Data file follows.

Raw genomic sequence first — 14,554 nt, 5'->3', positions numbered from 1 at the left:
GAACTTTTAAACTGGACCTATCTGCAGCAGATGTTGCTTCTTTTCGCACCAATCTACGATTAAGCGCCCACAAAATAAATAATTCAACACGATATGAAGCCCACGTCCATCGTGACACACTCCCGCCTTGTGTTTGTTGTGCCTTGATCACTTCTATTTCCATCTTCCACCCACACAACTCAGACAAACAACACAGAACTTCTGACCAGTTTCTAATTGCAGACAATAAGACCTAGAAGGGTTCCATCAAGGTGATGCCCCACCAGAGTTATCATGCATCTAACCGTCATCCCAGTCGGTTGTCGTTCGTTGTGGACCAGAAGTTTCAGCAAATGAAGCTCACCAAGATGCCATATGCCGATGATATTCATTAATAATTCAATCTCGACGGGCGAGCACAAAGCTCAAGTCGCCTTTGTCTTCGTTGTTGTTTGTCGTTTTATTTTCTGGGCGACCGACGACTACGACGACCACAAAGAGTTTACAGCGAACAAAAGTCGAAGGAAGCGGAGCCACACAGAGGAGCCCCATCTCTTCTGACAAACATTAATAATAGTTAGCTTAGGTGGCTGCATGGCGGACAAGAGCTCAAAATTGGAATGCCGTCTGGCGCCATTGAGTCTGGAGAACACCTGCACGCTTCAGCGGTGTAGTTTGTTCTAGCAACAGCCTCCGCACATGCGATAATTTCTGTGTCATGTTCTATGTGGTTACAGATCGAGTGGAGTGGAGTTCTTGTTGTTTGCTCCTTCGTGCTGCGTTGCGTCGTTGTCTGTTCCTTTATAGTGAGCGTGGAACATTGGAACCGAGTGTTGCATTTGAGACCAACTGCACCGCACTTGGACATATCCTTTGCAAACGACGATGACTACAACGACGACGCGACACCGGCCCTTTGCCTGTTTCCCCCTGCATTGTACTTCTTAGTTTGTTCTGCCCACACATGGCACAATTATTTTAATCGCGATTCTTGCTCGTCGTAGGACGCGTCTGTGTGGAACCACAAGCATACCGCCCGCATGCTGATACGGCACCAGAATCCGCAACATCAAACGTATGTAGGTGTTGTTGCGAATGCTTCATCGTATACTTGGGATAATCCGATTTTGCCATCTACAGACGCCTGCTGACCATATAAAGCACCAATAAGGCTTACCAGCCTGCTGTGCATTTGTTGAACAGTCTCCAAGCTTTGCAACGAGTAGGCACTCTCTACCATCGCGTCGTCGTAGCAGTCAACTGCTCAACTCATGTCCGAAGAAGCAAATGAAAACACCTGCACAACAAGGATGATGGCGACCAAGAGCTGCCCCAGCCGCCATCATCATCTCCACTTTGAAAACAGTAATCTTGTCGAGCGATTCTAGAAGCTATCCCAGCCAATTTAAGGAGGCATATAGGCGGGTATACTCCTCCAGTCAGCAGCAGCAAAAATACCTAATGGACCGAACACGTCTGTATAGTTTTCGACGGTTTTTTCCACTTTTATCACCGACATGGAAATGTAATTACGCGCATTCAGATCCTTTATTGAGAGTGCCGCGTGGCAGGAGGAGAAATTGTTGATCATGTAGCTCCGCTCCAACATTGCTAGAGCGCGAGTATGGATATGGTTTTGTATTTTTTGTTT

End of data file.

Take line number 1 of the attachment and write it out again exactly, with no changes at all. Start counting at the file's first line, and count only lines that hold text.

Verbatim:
Raw genomic sequence first — 14,554 nt, 5'->3', positions numbered from 1 at the left: